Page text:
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    June 18, 2021

    Only One County Remains in Revenue Sharing Funding Gimmick

    A version of this blog appeared in the June edition of Michigan Counties.

    • A funding shift initiated in FY2004 temporarily halted county revenue sharing and replaced it with funding from reserve funds.
    • The reserve funds were created when county property taxes were shifted from the winter to the summer tax bill, creating surplus revenue.
    • This tax-switch gimmick diverted more than $1 billion since FY2004 from county revenue sharing to other state purposes.

    Difficult budgetary decisions at levels of government are addressed by cutting spending, raising revenue, or by using what might be called gimmicks. Popular gimmicks have included shifting expenditures into a different fiscal year, funding programs from different temporary sources, changing accounting processes, or otherwise obfuscating the budget imbalance. Michigan’s county revenue sharing program was a pawn in a state budget gimmick that has played out over several years.

    As background. the nation went into a recession in the wake of the September 11, 2001, terrorist attacks. That eight-month national recession grew into a six-year, single-state recession for Michigan., placing considerable on-going stress on the state budget.  

    The Granholm administration was often at odds with the majority-Republican legislature in dealing with the structural and cyclical imbalances of the state budget. So, agreed-to budget solutions most often focused on blanket, across-the-board expenditure reductions, supplemented with a variety of one-time budget fixes.

    State revenue sharing was an early and easy target for these cuts. By FY2004, more than $275 million (30 percent) of statutory revenue sharing for all local governments was being diverted to other state purposes, including portions of county revenue sharing that is distributed on a per capita basis.

    To avoid further state cuts, a budget gimmick shifted the timing of the county property tax levy. This shift from the winter to the summer tax bills, was phased in over three years. In 2005, one-third of the allocated mills were levied as a summer tax, and the remaining two-thirds were levied in the winter. This process was repeated in 2006 and 2007, with another one-third of the millage moved forward each year to the summer bills.

    This tax shift accelerated the payment of county taxes within a calendar year, resulting in more revenues than counties needed to operate on an annual basis. It also moved the receipt of taxes sooner in a county’s fiscal year. The “excess” revenue was deposited into revenue sharing “reserve funds”, with the aggregate amount equaling the December 2004 property tax levy.

    Once the tax collection shift was completed, the state payment of county revenue sharing was halted, and counties instead withdrew from their reserve funds amounts equal to what they would have gotten in state payments. In short, the cancelled county revenue sharing payments helped fix the state’s budget hole, and the timing gimmick ensured county revenues were maintained on a fiscal year basis.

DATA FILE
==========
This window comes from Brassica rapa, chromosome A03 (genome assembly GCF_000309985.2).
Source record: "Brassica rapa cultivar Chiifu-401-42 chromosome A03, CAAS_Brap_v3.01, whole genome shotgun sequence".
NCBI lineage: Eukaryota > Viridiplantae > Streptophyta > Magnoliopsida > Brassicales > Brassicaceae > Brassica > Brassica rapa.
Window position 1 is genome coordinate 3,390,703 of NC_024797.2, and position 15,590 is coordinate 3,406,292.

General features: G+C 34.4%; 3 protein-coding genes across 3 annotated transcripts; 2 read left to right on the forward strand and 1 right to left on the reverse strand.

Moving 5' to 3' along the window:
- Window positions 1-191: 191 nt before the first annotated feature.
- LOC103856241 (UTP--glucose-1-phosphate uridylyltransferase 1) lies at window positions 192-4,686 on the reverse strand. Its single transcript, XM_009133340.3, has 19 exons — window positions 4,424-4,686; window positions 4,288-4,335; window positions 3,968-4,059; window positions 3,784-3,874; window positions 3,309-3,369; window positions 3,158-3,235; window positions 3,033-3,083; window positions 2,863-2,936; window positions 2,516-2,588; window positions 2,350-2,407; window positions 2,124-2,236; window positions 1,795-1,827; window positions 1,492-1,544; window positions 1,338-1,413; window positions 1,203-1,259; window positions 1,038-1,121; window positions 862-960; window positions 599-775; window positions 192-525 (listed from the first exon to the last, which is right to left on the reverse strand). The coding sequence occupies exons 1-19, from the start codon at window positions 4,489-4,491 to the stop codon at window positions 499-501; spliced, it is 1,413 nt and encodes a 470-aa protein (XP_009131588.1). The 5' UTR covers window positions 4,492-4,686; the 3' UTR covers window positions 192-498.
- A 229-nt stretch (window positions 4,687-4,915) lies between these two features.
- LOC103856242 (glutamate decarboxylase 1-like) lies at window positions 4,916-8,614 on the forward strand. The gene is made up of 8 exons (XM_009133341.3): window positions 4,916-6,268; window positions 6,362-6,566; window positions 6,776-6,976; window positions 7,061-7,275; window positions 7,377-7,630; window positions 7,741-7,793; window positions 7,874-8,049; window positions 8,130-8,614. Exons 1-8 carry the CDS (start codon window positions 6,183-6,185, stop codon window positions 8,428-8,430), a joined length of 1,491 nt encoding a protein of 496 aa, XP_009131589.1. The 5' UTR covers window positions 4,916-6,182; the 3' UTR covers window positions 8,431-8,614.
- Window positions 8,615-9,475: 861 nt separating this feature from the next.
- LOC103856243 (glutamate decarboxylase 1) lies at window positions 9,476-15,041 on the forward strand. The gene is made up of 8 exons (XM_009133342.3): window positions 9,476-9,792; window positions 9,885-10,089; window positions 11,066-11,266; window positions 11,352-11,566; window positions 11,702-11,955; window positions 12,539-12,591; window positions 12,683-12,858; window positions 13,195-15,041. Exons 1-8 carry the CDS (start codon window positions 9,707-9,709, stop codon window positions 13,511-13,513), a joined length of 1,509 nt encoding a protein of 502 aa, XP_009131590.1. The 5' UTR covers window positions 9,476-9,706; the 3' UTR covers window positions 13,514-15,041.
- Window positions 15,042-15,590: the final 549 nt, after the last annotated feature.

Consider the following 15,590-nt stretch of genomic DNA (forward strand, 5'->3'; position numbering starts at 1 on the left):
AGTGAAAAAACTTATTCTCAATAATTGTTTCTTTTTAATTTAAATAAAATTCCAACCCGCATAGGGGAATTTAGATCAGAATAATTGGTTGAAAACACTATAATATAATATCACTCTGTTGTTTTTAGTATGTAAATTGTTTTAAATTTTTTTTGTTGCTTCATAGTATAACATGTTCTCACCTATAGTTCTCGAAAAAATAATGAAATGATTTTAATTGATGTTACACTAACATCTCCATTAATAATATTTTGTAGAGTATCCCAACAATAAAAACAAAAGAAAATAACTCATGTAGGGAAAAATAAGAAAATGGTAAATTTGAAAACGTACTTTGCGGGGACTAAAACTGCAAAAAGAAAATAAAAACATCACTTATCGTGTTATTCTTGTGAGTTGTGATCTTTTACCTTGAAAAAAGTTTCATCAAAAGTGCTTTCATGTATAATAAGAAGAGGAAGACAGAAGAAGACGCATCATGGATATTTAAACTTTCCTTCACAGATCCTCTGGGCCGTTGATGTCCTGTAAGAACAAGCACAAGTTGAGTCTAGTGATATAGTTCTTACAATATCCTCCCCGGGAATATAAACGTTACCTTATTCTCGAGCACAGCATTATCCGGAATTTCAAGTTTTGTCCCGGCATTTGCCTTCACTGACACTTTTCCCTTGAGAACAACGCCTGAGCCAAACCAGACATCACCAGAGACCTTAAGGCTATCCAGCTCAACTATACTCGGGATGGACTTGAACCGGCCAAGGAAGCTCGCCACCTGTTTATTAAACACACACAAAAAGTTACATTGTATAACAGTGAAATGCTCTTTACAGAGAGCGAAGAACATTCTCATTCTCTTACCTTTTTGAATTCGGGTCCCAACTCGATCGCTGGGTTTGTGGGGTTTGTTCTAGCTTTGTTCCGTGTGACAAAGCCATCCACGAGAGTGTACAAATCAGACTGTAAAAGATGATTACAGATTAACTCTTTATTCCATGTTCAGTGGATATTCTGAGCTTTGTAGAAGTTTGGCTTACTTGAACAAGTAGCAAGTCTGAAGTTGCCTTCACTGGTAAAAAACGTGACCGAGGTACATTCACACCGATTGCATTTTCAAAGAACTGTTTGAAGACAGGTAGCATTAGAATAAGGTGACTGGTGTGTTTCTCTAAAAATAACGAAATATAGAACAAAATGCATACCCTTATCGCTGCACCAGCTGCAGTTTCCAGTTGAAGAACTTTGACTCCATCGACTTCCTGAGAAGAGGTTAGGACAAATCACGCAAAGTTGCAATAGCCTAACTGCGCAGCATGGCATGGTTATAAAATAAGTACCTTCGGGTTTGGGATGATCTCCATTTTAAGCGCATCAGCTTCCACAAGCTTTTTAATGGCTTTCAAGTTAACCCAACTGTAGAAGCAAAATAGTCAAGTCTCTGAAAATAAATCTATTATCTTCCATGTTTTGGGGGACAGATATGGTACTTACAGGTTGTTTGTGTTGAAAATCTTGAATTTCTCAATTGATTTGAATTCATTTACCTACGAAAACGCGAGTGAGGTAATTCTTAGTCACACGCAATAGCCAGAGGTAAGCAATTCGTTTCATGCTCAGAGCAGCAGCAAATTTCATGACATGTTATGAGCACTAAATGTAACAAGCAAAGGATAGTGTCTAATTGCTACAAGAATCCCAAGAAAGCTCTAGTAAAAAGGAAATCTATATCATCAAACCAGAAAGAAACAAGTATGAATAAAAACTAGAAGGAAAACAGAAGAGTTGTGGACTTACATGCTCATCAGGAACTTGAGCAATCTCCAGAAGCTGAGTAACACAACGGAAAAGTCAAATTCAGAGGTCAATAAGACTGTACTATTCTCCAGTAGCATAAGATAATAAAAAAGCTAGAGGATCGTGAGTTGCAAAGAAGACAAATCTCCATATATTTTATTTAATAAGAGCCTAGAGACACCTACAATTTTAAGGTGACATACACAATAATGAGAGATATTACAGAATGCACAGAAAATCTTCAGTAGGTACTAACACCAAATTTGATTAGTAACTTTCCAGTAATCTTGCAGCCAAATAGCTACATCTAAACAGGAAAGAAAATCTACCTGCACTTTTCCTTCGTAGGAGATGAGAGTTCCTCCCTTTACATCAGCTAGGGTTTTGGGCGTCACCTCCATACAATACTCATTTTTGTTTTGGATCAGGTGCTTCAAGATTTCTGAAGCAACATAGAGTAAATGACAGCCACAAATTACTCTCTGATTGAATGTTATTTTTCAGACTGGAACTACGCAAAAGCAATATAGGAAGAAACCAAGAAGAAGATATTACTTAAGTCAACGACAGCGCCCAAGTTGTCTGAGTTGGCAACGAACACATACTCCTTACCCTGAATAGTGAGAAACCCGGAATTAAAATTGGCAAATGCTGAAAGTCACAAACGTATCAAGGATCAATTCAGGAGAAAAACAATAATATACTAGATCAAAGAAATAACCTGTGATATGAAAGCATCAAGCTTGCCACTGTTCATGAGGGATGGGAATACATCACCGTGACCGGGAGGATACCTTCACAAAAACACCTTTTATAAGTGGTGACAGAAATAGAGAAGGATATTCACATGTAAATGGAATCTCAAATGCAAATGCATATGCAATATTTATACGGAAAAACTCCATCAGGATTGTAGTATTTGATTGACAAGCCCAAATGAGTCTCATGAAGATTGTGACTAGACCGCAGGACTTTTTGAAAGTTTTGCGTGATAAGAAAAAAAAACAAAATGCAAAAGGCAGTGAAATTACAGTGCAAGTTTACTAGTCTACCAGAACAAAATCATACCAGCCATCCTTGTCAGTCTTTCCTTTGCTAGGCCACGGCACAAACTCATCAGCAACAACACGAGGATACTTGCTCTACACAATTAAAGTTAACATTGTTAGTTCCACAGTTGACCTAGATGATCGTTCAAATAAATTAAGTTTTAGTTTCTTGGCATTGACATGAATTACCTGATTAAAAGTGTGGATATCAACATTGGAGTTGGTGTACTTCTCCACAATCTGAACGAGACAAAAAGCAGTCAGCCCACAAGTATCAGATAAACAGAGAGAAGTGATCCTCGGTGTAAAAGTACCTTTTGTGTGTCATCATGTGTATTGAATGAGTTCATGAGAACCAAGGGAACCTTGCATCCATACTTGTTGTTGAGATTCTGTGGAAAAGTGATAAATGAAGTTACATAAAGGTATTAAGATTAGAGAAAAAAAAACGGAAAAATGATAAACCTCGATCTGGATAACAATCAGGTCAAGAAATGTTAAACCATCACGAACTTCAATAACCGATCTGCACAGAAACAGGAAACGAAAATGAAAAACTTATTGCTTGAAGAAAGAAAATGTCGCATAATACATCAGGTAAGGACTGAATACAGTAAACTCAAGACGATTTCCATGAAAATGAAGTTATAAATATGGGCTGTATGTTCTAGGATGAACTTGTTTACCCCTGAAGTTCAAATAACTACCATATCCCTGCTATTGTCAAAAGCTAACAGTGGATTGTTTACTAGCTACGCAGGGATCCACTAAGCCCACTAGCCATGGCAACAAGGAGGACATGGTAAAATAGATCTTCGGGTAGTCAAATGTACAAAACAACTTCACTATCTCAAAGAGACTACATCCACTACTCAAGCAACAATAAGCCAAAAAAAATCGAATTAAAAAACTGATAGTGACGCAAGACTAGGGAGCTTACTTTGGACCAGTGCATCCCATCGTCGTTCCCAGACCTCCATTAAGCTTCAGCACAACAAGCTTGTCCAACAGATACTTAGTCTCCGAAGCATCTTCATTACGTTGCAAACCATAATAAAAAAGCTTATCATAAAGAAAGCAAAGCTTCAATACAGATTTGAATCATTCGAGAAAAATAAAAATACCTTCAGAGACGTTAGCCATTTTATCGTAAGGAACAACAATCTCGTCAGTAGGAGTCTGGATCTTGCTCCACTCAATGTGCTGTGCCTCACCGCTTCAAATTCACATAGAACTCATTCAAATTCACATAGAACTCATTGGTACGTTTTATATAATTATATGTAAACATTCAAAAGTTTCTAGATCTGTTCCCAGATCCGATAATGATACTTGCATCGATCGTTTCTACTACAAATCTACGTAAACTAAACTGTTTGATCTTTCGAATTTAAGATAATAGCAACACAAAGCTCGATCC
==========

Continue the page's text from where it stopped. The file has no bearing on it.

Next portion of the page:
Once counties depleted these temporary reserve funds, state revenue sharing payments were restored; but because the initial reserve fund balances varied by county, they exhausted their balances in different years.

    In 2004, 36 of the 83 county tax levies yielded per capita collections less than state average. This is significant because these counties would be the first to deplete their reserves.  Tuscola County was the first to deplete its reserve fund in FY2009, followed by Gratiot, Houghton, Montcalm, Saginaw, and St. Joseph counties in FY2010.

    Those with greater than average per capita tax yields maintained their reserve funds longer. Leelanau County exhausted its reserve fund in FY2020, and Emmett County will be the last to exhaust its funding in FY2023.

    Overall, the tax-switch gimmick diverted $182 million a year (with inflationary adjustments) from FY2004 to FY2009 and diminishing amounts in each year since from county revenue sharing to other state purposes. This gimmick provided minimal state budget relief each year (just 0.02 percent of the $8.9 billion FY2004 state General Fund budget), but cumulatively the state was able to divert more than a billion dollars to other purposes through this action.

    This gimmick allowed counties in aggregate to maintain a revenue source totaling $182 million plus inflation but did so using their own tax dollars. It is impossible to know how funding of county revenue sharing would have changed without this gimmick as the state remained in a fiscally retrenched mode for several years after the shift. The tax shift created cashflow challenges for some counties that continue even today.

    President

    About The Author

    Eric Lupher

    President

    Eric has been President of the Citizens Research Council since September of 2014. He has been with the Citizens Research Council since 1987, the first two years as a Lent Upson-Loren Miller Fellow, and since then as a Research Associate and, later, as Director of Local Affairs. Eric has researched such issues as state taxes, state revenue sharing, highway funding, unemployment insurance, economic development incentives, and stadium funding. His recent work focused on local government matters, including intergovernmental cooperation, governance issues, and municipal finance. Eric is a past president of the Governmental Research Association and also served as vice-chairman of the Governmental Accounting Standards Advisory Council (GASAC), an advisory body for the Governmental Accounting Standards Board (GASB), representing the user community on behalf of the Governmental Research Association.